Another simple way to discourage your dog from jumping up onto your furniture is to use an empty soup can, coins and duct tape. Fill the can with the coins and tape it closed. “When your dog jumps on your bed, throw the can near -- but not on -- him so that he is scared or shocked by the loud noise,” says Dr. Loenser. “The key to these measures is to be consistent so he feels like whenever he jumps on the couch, the couch always makes this scary noise. You want him to associate this sound with the couch, not you, so he does not begin to fear you.”

Repetition of the sound every time your dog attempts to get onto your couch or bed will teach him that it is off limits.

An alternative technique is to line the edge of your bed or couch with sticky tape. Your dog will not like the feeling of stickiness on his paws or fur, and will avoid the areas with the sticky surfaces.

At the end of the day, using these measures isn’t cruel, and they’re an easy way to ensure all members of your household -- both human and canine -- stay safe and happy.

Stacey Brecher is an editor at Woman’s World magazine and a contributor to Animal Fair magazine. Stacey's articles have previously appeared in The Dog Daily.

Low Cost Rabies and Shot Clinic-August 24

Dog_being_vaccinatedNeed to get your dog or cat vaccinated? Come to a low-cost shot clinic on Saturday, August 24. 

The clinic will be held from 10 AM until 2 PM at the Biltmore Square Mall on Brevard Road, indoors near the former Garfields Restaurant. Rabies vaccinations and other vaccinations will be available at low cost.

Microchips to protect your pet if lost are also available at a low fee.

Yappy Hour - Asheville, Aug. 22

Dog Biscuit cocktailBring your doggy to Asheville Humane Society's Yappy Hour on Thursday, August 22 from 5:30 to 7:30 PM. It will be held at Zia Taqueria, 521 Haywood Road, West Asheville. Yappy Hours are the place for cool canines to congregate. They'll enjoy special treats and drinks made especially for them while you and your four-legged friend get to mingle with other dog lovers!

Admission of just $10 per person includes food and beverages and dogs are free. The Yappy Hour is being sponsored by Mix 96.5 and Paramount Kia. All proceeds go to help the homeless animals of Buncombe County. More information is available at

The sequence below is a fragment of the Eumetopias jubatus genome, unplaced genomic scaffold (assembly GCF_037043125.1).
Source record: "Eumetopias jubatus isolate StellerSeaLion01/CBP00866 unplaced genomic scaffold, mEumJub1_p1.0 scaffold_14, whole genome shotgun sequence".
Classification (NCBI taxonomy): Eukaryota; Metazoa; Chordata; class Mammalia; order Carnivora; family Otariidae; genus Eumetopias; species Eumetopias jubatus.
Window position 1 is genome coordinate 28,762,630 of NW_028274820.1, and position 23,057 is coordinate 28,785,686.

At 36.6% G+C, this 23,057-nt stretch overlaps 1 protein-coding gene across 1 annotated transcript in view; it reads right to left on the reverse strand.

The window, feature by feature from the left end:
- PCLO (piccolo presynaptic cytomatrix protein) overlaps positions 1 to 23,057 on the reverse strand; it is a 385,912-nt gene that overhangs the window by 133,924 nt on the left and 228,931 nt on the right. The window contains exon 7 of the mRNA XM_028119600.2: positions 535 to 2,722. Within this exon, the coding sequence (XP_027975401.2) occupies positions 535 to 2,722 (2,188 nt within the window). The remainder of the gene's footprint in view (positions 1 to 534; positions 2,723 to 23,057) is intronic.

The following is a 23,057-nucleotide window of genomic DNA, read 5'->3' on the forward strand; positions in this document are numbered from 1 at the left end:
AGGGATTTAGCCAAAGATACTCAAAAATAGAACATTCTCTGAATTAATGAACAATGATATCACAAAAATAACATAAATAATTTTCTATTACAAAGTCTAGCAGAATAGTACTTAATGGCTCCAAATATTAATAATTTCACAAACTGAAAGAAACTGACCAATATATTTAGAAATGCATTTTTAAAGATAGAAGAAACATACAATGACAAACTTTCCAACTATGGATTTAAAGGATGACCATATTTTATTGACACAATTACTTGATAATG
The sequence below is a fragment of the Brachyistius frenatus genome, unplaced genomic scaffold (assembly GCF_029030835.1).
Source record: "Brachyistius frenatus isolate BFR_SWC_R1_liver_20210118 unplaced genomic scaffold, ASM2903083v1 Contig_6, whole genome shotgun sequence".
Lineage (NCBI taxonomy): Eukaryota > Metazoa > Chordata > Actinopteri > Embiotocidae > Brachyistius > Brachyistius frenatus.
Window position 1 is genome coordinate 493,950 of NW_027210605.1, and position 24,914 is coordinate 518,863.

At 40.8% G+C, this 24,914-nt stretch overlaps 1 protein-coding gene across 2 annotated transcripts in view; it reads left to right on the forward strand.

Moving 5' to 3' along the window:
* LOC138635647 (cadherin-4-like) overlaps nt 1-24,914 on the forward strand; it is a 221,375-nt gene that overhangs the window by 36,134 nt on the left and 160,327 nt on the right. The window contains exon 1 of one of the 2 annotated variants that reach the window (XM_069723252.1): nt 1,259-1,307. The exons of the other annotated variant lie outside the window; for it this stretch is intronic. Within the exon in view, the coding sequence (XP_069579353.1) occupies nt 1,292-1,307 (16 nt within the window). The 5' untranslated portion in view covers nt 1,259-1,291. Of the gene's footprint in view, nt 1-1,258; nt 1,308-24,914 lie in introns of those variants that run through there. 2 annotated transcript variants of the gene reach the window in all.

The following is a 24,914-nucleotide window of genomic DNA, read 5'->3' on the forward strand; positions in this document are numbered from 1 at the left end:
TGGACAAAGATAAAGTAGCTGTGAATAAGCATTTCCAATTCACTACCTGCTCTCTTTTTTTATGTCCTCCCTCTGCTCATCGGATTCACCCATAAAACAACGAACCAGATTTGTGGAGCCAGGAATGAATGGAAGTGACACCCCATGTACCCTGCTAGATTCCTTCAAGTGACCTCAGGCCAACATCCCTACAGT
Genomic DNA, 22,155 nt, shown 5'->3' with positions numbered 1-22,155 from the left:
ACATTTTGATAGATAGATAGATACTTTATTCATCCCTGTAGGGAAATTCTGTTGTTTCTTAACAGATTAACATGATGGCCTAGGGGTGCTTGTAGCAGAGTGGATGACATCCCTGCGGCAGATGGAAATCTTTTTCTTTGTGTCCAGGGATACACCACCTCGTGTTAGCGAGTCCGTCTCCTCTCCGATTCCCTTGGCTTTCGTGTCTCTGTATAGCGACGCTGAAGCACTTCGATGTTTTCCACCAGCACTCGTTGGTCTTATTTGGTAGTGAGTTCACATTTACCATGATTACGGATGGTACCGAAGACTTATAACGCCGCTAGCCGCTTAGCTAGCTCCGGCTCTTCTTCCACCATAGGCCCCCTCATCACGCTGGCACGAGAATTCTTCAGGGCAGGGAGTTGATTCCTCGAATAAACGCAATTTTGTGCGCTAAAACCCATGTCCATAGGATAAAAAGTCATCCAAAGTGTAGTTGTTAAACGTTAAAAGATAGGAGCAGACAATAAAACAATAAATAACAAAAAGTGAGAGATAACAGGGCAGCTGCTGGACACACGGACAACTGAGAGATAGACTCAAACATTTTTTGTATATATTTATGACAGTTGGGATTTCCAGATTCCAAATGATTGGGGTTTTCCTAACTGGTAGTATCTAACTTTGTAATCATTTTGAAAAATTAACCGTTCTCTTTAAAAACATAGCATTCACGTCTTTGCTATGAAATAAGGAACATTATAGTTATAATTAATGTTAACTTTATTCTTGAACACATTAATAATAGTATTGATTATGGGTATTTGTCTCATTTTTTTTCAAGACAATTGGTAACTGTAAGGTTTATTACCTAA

Free Fearful Dog Session-Asheville, August 24

Be Brave

Pet Behavior Aid will hold a free information session, "Be Brave!," for owners of fearful dogs on Saturday, August 24, from 1 to 3 PM. The session will be held at Patton Avenue Pet Company, 1388 Patton Avenue, Asheville. Humans only, please.

Topics include how to help your dog gain confidence, learning how to understand signs of anxiety and when to step in, how to prevent fear from becoming aggression, and fundamental techniques to help your "wallflower" blossom. 

For more information, visit or call (828) 707-0644. This session is sponsored by Pet Behavior Aid, an organization dedicated to to increasing the retention of companion animals in their homes in Western North Carolina.

Photo credit: Image: Stuart Miles /

The Best Games to Play with Your High-Energy Dog

By Rachel Morris for Exceptional Canine

The Best Games to Play With Your High-Energy Dog

If your pet could give the Energizer Bunny a run for his money, you’re probably in the market for ways to zap some of that zip. Make the most of playtime—whether you’re at the park or at home—with these expert tips.

Don’t skimp on walks
It’s important to make sure you’re providing your dog with enough daily exercise, says Angie Angell, owner and dog trainer at Two Dogs Inc. in Brooklyn, New York. Skimping on these outings could cause your dog to develop behavioral issues such as chewing and barking—as well as promote hyperactivity, which isn’t fun for anyone. High-energy dogs need to go out for a walk or run multiple times a day. Angell recommends 30 minutes to an hour in the morning, a shorter walk during the day (hire a walker if your schedule doesn’t allow you to walk your pet yourself), an hour walk in the evening and then another quick excursion to burn off your dog’s final fumes before bedtime.